Trouble in Michigan
The state where I live and where I vote is about to be bought.
Michigan is not for sale but another Michigan resident, Betsy DeVos, thinks it is.
One can’t blame her for trying to buy the Governor’s Office, Michigan electors and election result certifications. DeVos makes up for a lack of homespun charisma — no Sarah Palin, she — with her pocketbook and influence.
I am not surprised.
Ever since reporters revealed that DeVos had contributed to every Republican Senator Committee member’s PAC in order to gain their approval vote during her Senate Cabinet appointment, (1) I, like others, have been watching DeVos.
She has not disappointed. DeVos resigned from Trump’s cabinet in January 2021, citing 45’s “role” in the Capitol Insurrection. Just in time to turn turtle and start afresh to turn Michigan red. That’s not particularly difficult given that Michigan, like neighbors Wisconsin. and Ohio, helped deliver 45 to victory in 2016.
But 45 is playing golf now and scheming about the electoral process.
So what is Betsy DeVos up to?
As The Intercept (October 14) reported recently, DeVos is funding attempts to overturn Michigan’s Independent Citizens Redistricting Commission (MICRC). And the DeVos family has refused to disavow Kristina Karano, who has filed two lawsuits attempting to decertify Biden’s 2020 win in Michigan and who declared in March her candidacy for Michigan Secretary of State.
And DeVos was, as recently as August 11,‘contemplating’ running for Governor. She has declined, saying that the Office is ‘fit for another candidate.’ Nevertheless, as a testament to DeVos’s influence, incumbent Democrat Governor Gretchen Witmer is raising campaign funds on the prospect of DeVos being the Republican challenger.
Of course DeVos is distancing herself from 45.
Whining that ‘the Republican Party shouldn’t be a 1 person party,’ DeVos, unlike her colleagues, is playing the long game: 2024 is 3 years away and her race for Governor, should she decide to run, begins very soon.
And like the rest of us, DeVos has observed that proximity to 45 isn’t working out so well at the ballot box. Removed from the stench of 1/6 DeVos is freer to work the levers of elector and election politics. For Republicans in Michigan the ‘sweet spot’ in 2022 is further down the media food chain: electors and election oversight manipulation.
It takes money.
DeVos has it.
Fair elections are fraught in Michigan.
In the 2018 election cycle Michigan voters were asked to approve an independent state commission to remap Michigan’s electoral districts. The proposition passed and the Michigan Independent Citizens Redistricting Commission (MICRC) is currently assembling proposed electoral district maps. A Republican effort to “file a federal lawsuit that challenged the commission’s eligibility requirements,” was dismissed by a federal district judge in July 2020, and an appellate court upheld the decision in May of this year.” (2)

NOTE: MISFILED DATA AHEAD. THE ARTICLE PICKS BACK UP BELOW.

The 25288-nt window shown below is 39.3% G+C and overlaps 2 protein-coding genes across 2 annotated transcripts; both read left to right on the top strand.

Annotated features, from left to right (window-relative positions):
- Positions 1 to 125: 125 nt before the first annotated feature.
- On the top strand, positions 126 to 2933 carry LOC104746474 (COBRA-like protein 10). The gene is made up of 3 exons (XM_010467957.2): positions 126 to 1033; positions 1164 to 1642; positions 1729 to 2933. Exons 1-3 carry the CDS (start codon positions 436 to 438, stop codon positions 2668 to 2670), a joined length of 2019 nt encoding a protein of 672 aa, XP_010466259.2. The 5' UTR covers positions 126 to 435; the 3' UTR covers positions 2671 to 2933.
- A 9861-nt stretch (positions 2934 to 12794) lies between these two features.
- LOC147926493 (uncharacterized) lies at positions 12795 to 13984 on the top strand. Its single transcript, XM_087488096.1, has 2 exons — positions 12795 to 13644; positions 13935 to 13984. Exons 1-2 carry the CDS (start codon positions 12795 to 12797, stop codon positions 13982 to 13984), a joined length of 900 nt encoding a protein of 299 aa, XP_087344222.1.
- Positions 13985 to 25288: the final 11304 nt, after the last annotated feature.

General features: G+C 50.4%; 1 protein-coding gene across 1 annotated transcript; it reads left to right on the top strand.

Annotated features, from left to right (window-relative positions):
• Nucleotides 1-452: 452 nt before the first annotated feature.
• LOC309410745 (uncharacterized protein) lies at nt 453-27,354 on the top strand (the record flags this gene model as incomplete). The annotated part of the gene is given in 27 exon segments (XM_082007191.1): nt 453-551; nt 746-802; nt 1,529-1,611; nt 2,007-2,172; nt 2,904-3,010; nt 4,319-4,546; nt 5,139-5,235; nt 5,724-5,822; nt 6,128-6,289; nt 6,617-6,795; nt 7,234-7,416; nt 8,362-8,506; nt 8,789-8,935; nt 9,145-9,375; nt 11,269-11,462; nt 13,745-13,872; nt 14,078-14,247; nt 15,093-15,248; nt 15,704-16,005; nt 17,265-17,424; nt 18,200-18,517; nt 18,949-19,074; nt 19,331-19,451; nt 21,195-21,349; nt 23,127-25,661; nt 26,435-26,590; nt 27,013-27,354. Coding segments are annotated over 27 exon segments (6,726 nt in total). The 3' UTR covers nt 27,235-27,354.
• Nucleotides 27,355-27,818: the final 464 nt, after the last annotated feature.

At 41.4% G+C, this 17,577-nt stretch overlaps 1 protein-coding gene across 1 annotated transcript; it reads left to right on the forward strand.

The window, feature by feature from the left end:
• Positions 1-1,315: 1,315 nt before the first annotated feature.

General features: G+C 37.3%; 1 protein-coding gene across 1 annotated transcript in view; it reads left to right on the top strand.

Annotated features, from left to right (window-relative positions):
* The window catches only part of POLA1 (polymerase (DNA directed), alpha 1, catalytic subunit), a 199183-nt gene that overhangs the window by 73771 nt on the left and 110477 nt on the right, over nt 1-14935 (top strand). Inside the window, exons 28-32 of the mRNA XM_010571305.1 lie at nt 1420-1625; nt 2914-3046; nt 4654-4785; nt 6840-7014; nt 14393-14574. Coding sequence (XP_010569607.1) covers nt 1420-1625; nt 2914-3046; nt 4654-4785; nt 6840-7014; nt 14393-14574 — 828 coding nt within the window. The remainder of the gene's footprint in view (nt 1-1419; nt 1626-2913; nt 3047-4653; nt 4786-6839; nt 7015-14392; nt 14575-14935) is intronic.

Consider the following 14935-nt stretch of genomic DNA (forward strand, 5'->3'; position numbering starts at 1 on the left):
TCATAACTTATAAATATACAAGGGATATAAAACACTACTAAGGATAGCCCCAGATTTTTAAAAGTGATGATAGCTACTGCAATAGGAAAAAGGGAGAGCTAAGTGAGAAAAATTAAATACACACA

Frustrated by failure at the litigation route, Republicans started targeting vote result certification. As explained by Marc Elias, founder of Democracy Docket (https://www.democracydocket.com/), there are three stages in the voting process: casting the ballot, counting the ballots, and certifying the result. Republicans in Michigan and other states are targeting the certifying stage.
‘What should be a signature on a document, a stamp of approval is now being held up, challenged and scrutinized.’ (3)
Elias pointed to a decertification “culture” in place in Michigan: during the 2020 election there were attempts to challenge Wayne County Election Board certification and the State Canvassing Board certification. Antrim County’s certification of the 2020 Election results was still being litigated in May, 2021. (4)
The source of DeVos’s wealth is an inheritance from the family business, a closely-held business-to-business sales corporation, Amway, based in Grand Rapids. A friend and fellow Michigander described Amway as “a Christian-laced pyramid scheme.”
Betsy and husband Dick DeVos with their considerable financial resources are trying to turn Michigan’s electoral systems into a Republican-laced pyramid scheme. (5)
A “pyramid scheme,” aka Ponzi scheme after the con artist, George Ponzi (6), is based on the premise of convincing one of the value of what one already has or conversely, what one will never get. Why is one taken in by this scheme? Quite simply because the promise of an outcome is more enticing than the risk that the desired outcome will not happen.
In the case of the Republicans’ election pyramid scheme, it’s based on the false premise that one will never get a fair election as long as Democrats are participating.
This is because the only fair elections are ones Republicans win. Whether Democrats win or not is not the point; it’s that Democrats are running. Which is why Republicans are convinced that only if their party controls the outcome then will voters be assured a fair election.
The “Big Lie” is merely a means to an end: control the outcome before the election takes place.
What’s fascinating and at the same time terrifying to watch is how the pyramid scheme tiers are ‘degrees of loyalty’ to those at the top which are continuously tested by performing increasingly outrageous acts. Those on the lower tiers can ascend only by affirming greater loyalty to those occupying the top tiers.
And the DeVos family is comfortable investing in the “Big Lie.”
It’s the family business.
2-Aketa Lacy, The Intercept, October 14, 2021
4-Marc Elias, 10/26 Nicole Wallace interview, MSNBC
5-See Chapter 6, “Its Lonely at the Top,” The Truth About Lies, (Aja Raden, 2021) for a recent sociological analysis of how pyramid structures have penetrated America’s cultural fabric.
6-George Ponzi popularized the Pyramid Scheme in 1920. William Franklin Miller is the first known perpetrator of the Pyramid Scheme in 1889. Raden, Aja op cit.